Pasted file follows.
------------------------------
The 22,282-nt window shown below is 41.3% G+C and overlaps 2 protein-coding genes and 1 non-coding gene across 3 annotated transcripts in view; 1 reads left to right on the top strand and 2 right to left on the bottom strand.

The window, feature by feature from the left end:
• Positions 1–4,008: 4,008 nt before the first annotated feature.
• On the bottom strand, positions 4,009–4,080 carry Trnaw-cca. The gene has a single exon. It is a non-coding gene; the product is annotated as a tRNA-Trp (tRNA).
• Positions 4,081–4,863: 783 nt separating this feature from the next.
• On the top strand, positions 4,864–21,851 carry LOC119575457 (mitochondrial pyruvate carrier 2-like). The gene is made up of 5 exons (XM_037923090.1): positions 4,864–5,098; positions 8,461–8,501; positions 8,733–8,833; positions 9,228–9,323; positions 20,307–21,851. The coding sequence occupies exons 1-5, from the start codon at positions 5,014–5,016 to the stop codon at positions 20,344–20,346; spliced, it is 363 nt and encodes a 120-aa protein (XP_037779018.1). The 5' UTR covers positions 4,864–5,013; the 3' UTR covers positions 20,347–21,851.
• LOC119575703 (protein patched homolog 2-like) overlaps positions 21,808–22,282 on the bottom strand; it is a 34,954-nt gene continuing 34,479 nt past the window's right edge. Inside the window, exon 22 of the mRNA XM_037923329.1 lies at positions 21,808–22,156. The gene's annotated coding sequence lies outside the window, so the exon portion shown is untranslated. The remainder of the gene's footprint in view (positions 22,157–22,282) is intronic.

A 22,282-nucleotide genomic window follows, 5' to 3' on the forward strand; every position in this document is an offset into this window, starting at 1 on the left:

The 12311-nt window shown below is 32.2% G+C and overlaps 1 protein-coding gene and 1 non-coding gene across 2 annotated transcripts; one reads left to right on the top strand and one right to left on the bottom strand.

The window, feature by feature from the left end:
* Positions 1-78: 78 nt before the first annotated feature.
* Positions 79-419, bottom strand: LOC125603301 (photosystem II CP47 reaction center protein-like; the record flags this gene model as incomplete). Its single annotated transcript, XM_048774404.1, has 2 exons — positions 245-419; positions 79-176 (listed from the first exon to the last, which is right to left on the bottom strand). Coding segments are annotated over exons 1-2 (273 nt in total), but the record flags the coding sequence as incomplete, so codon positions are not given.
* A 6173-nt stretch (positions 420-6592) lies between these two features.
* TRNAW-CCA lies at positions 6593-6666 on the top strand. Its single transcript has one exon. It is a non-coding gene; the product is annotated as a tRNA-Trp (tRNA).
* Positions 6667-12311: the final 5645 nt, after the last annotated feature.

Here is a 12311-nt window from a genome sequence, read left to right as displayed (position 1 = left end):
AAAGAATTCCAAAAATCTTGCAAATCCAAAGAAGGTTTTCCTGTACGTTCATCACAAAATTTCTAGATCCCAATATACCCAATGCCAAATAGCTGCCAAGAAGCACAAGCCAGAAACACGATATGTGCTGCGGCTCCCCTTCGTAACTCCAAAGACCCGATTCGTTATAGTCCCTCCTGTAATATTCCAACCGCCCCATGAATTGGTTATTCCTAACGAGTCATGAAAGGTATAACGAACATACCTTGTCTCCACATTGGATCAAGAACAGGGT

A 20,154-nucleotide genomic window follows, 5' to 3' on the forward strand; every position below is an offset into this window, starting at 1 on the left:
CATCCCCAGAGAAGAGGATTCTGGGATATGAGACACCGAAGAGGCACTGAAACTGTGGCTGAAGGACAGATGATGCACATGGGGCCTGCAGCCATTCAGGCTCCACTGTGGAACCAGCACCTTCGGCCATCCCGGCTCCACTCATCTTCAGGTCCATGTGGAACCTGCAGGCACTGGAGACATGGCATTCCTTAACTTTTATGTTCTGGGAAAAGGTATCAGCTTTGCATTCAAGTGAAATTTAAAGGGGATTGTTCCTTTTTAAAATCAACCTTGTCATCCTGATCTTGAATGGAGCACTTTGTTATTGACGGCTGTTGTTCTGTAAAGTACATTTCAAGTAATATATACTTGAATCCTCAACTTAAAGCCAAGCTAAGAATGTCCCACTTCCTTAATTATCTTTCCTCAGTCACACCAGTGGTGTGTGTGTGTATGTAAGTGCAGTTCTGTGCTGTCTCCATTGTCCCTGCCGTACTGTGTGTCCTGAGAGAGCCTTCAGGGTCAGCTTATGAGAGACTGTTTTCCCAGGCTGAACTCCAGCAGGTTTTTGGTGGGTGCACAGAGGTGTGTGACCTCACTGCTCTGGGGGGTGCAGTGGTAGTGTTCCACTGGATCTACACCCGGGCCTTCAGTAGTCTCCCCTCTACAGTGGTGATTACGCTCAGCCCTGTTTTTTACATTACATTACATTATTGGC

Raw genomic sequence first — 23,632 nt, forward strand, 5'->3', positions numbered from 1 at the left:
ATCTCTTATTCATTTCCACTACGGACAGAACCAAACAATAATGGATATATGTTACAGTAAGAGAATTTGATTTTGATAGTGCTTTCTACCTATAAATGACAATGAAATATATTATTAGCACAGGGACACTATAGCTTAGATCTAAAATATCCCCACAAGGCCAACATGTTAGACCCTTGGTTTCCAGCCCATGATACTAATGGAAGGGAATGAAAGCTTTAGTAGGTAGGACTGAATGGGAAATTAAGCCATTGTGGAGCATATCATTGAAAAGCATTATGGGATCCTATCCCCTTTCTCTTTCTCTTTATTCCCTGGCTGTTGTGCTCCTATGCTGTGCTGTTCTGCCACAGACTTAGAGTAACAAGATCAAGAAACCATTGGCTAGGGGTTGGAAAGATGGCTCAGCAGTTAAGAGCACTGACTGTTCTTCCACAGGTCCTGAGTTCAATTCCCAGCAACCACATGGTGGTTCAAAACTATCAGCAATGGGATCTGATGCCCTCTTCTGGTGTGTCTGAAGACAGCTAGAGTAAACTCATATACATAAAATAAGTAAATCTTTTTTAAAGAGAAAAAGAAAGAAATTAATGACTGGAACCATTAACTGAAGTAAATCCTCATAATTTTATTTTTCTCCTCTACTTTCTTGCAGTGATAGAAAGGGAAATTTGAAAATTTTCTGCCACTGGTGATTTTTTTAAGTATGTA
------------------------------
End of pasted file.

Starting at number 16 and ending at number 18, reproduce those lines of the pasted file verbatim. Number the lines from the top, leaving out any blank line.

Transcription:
Here is a 12311-nt window from a genome sequence, read left to right as displayed (position 1 = left end):
AAAGAATTCCAAAAATCTTGCAAATCCAAAGAAGGTTTTCCTGTACGTTCATCACAAAATTTCTAGATCCCAATATACCCAATGCCAAATAGCTGCCAAGAAGCACAAGCCAGAAACACGATATGTGCTGCGGCTCCCCTTCGTAACTCCAAAGACCCGATTCGTTATAGTCCCTCCTGTAATATTCCAACCGCCCCATGAATTGGTTATTCCTAACGAGTCATGAAAGGTATAACGAACATACCTTGTCTCCACATTGGATCAAGAACAGGGT

A 20,154-nucleotide genomic window follows, 5' to 3' on the forward strand; every position below is an offset into this window, starting at 1 on the left: